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Is it better to plan the whole game out, or just in parts?

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What I'm asking is, when making plans for a game, should I plan every aspect of it from the beginning, or should I divide it into parts, to keep it more manageable, depending on the size of it?

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I haven't been working on any larger games yet but I'm currently reading Intro to Game Development and from what I understand, there is some trade-off between concise planning and writing code blindly.

When writing code blindly, you will have to fix the code and clean it as you go along which puts you at a disadvantage because the more complex your code gets, the harder it will be to manage.

On the other hand, if you plan everything in the tiniest details you may find yourself coding more efficiently, but if something changes in your plans, the whole plan will most likely have to change and in a real-time development environment, you won't have the time to make a new one hence you are back at square one coding blindly.

The ideal path is somewhere in between. You want to do some planning but make the plan relatively loose so that when you code and a need for change arises you'll have some space for it and won't be caught with your pants down so to speak. Again, it's only what I've read of and slowly I'm actually starting to realize where this counts, but it's nowhere near the magnitude of a commercial game or anything more complex.

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I have this same problem. I want to make a game on my own. When I started the project I created several filters such as "IO", "UI", "Graphic", "Logic", etc. Then I focused on each of them one by one. But it turned out that the time is too long to develop a good enough module before you lose patience and ask yourself when could I start to code the real core of the game...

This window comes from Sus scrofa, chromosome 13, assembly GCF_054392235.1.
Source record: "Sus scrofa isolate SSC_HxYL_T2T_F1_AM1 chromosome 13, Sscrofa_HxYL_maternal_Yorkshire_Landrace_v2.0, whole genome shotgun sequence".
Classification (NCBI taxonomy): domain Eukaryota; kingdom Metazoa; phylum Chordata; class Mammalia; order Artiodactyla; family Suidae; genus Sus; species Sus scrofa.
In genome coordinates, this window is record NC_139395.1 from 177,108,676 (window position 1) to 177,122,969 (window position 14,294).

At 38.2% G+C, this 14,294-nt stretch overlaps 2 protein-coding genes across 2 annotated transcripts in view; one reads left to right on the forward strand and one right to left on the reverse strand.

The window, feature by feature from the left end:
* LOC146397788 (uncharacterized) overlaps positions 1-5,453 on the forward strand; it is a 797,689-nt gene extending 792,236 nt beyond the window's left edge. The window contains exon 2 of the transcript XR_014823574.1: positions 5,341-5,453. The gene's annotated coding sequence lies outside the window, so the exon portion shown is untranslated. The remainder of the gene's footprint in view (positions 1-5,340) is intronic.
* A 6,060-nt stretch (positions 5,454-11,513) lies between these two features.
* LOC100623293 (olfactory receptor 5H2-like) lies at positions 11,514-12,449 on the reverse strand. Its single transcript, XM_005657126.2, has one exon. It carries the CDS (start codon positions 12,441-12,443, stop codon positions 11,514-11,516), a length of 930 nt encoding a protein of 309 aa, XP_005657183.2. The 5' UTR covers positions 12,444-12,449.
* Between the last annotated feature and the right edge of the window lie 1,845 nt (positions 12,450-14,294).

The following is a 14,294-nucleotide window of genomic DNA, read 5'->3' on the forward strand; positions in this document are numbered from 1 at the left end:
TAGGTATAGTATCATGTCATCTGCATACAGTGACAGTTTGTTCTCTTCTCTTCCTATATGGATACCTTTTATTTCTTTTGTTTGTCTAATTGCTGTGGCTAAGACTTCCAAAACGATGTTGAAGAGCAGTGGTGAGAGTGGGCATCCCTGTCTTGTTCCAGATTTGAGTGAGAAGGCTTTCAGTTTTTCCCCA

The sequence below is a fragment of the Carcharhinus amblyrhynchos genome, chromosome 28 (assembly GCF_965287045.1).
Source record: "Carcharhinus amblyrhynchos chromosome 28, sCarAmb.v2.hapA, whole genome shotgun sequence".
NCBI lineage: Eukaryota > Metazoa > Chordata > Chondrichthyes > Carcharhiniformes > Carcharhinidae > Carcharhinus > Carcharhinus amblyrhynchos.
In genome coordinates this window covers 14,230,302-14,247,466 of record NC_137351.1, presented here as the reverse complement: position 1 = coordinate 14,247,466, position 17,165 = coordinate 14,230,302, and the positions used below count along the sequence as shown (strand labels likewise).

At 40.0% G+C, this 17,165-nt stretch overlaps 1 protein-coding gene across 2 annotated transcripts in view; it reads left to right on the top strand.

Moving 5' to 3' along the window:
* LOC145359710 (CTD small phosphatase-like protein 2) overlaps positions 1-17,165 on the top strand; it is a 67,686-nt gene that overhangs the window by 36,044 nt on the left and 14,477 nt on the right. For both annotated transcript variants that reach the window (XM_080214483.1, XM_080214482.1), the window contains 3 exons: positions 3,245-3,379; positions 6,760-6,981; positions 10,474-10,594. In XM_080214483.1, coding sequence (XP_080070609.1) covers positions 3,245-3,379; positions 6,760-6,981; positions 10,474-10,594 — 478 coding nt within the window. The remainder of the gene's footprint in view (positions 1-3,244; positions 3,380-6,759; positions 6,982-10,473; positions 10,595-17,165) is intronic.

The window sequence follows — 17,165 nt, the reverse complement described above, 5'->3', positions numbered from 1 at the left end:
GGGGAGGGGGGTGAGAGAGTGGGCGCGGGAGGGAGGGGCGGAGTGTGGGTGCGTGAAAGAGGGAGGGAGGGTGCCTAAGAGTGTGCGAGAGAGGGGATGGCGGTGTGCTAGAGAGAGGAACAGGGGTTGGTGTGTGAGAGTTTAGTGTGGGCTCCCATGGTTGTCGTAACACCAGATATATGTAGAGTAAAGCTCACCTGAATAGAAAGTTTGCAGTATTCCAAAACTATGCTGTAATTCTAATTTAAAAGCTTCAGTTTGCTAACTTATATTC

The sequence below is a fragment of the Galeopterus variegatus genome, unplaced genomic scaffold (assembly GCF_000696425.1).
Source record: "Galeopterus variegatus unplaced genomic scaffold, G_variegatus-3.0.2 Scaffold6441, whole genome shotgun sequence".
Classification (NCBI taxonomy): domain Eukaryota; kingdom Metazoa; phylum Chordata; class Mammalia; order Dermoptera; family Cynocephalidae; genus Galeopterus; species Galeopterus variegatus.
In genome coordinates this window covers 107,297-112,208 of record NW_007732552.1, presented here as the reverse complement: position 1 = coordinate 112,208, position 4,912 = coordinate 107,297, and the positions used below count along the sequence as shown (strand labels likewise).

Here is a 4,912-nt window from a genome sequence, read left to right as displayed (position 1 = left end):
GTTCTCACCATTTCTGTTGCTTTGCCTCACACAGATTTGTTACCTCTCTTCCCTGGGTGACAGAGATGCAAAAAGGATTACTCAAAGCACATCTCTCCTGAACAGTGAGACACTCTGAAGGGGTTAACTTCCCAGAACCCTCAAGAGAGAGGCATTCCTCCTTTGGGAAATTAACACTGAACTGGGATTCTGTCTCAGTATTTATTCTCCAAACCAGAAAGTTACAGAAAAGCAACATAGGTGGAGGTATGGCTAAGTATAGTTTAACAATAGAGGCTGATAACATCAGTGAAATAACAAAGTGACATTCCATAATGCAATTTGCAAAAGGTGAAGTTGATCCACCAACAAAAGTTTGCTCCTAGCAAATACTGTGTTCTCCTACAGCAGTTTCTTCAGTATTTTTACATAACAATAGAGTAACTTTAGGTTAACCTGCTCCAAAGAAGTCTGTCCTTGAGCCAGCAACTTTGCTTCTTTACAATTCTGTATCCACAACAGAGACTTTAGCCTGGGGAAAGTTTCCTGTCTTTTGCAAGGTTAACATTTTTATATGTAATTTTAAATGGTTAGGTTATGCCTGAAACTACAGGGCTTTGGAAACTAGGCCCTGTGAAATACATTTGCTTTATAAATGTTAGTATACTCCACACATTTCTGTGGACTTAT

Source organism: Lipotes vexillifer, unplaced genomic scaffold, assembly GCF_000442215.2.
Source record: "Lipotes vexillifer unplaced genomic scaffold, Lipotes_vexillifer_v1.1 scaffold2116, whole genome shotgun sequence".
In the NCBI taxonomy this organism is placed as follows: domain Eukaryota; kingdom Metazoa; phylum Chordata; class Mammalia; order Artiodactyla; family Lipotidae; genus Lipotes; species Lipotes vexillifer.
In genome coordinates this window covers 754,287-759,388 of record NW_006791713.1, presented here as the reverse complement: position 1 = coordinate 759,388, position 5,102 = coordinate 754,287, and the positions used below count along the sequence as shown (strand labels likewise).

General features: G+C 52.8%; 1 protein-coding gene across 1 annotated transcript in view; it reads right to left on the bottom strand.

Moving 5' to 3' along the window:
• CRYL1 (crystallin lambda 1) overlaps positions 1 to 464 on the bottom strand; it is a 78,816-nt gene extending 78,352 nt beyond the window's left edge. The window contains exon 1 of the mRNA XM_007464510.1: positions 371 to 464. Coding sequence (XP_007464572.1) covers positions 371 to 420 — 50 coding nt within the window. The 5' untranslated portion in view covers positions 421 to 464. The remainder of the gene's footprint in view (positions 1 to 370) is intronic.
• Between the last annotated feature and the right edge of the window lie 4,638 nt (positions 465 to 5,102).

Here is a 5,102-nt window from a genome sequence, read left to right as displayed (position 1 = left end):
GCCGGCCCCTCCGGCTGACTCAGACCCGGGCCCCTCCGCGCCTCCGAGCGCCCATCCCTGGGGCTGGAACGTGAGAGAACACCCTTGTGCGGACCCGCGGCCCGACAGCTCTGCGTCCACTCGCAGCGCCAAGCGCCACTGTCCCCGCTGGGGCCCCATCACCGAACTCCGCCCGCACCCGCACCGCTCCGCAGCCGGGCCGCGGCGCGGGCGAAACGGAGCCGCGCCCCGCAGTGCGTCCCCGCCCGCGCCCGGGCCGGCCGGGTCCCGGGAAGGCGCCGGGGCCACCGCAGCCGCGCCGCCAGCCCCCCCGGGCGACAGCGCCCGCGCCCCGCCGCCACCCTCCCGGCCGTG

So now I think a better way would be:
1, to have a clear structure for the project;
2, make interfaces and basic logic functions so that the game could run like a demo;
3, go deep into each module...

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Quote:
Original post by Slateboard
What I'm asking is, when making plans for a game, should I plan every aspect of it from the beginning, or should I divide it into parts, to keep it more manageable, depending on the size of it?

Are you asking about the game design? Or the programming of the game?
First you need to have a GDD (a game design document). You need to have a complete idea of what you are making. Then you need to do the technical design. In thinking through the technical design, you should be able to figure out where you need to start.
If that's what you're asking.

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Quote:
Original post by Tom Sloper
Are you asking about the game design? Or the programming of the game?
First you need to have a GDD (a game design document). You need to have a complete idea of what you are making. Then you need to do the technical design. In thinking through the technical design, you should be able to figure out where you need to start.
If that's what you're asking.


Excuse me Tom, could you please describe a little more about the "technical design"? I'm wondering how wide and how deep should this doc go. Thanks!

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I never design the game down to the last variable, or atleast I don't anymore. There's are always going to be needed changes, crap just happens as you realize your design doesn't work like you expected.

I like splitting things into general sections, and writing down how I think they should work and flow rather than the functions and variables I need.

Such as my recent game's gameplay was split into different phases. So I planed how those phases would play out, and what I expected to happen as they went along. ie the build phase, I expected the player to be able to select a building and spot to build it. That I was going to need a menu or gui to be able to select the buildings, and some way to interact with the map.

With that I hacked a simplified version that did what I described to a degree. I thne broke it down a little more and re factored what I had coded to make it work a little more as planned.

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Here's my two cents.